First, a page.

On Sun, 30 Aug 1998, Avatar Polymorph wrote:
> I meant half my wealth after tax. I'm quite happy to live on 12-15,000 a
I think increasing the world avg. income would be far more plausible than getting every person who earns 25,000+ to pay 75% in tax or donations.
> The top 10% in America have 80% of the total wealth. It is very
> instructive to do a graph of what that means. The top 355 billionaires
> had as much wealth as the bottom 2.5 billion (1978). Do a graph of that.
> Let the Y line be population and the X line total wealth. See the
> intensity and height of the spike.
I have no doubt that the distribution of wealth is similar to those figures you have stated here. It is this distribution, however, that provides momentum in the economy. It gives incentive for individuals to earn more and provides a concentration of funds that companies can then reinvest in new technologies. This adds to the total wealth of the system.
The challenge therfore is to find a economic model that allows a more equitable distribution of wealth whilst not reducing the incentives to generate wealth.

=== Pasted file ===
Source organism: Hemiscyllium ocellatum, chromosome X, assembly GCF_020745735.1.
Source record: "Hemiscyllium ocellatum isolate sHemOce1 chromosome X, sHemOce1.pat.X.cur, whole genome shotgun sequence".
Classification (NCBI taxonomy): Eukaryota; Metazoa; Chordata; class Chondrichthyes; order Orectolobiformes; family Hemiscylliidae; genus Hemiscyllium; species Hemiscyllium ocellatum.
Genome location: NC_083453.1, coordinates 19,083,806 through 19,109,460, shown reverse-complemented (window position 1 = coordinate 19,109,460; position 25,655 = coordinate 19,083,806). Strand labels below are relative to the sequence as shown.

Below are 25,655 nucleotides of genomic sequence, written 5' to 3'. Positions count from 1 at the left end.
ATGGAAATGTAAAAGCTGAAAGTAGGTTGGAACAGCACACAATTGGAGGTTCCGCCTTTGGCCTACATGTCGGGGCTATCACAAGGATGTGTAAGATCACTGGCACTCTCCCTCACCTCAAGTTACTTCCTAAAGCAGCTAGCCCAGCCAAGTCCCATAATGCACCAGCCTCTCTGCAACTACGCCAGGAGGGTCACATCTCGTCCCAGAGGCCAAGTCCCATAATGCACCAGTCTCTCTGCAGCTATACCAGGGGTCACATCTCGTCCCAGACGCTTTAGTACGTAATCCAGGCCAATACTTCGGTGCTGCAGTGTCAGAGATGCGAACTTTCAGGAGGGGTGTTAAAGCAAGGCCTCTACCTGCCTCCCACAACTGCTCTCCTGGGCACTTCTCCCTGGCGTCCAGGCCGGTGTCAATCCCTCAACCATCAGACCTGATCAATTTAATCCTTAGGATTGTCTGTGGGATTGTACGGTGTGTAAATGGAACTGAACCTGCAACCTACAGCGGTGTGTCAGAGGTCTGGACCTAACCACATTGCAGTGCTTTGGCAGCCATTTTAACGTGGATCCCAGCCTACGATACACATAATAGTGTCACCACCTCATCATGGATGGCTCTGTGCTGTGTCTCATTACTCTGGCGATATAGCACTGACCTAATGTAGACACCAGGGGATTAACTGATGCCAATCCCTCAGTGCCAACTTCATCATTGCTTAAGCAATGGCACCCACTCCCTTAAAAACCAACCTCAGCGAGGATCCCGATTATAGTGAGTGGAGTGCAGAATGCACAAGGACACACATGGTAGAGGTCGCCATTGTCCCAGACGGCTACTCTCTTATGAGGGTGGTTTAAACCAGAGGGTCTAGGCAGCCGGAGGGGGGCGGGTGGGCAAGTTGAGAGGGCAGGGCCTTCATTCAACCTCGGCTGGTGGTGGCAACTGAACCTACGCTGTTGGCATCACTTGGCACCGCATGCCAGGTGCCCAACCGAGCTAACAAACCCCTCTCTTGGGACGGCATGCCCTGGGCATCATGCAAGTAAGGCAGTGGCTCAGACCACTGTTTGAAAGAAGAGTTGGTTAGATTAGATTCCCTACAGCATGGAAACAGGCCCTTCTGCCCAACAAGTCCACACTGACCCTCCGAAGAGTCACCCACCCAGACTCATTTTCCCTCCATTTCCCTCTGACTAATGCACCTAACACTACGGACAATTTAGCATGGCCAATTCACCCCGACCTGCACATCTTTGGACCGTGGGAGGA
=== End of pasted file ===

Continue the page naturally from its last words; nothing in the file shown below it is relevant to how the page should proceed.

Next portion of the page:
> But debate about food costs isn't the point. It's about not helping your
> brothers and sisters in trouble, because they live far away. Australia
> produces heaps of grain and wool and coal and so forth, like the US. But
> we don't give it away cheap. Just like the English landlords in Ireland
> during the potato famine, we let them starve.
If you remove cost from the debate nothing will ever be done to help
Who pays? Who pays? Who pays?
Unfortunately these are the three question most people will ask. Answering these questions with "It's the right thing to do." will compel only a few individuals to act. A better way to answer is to point out the benefits of paying. Bringing third world countries up to frist world standards provides many wealth generating advantages to both countries and coporations.
James - firstname.lastname@example.org
"Where Time Becomes A Loop"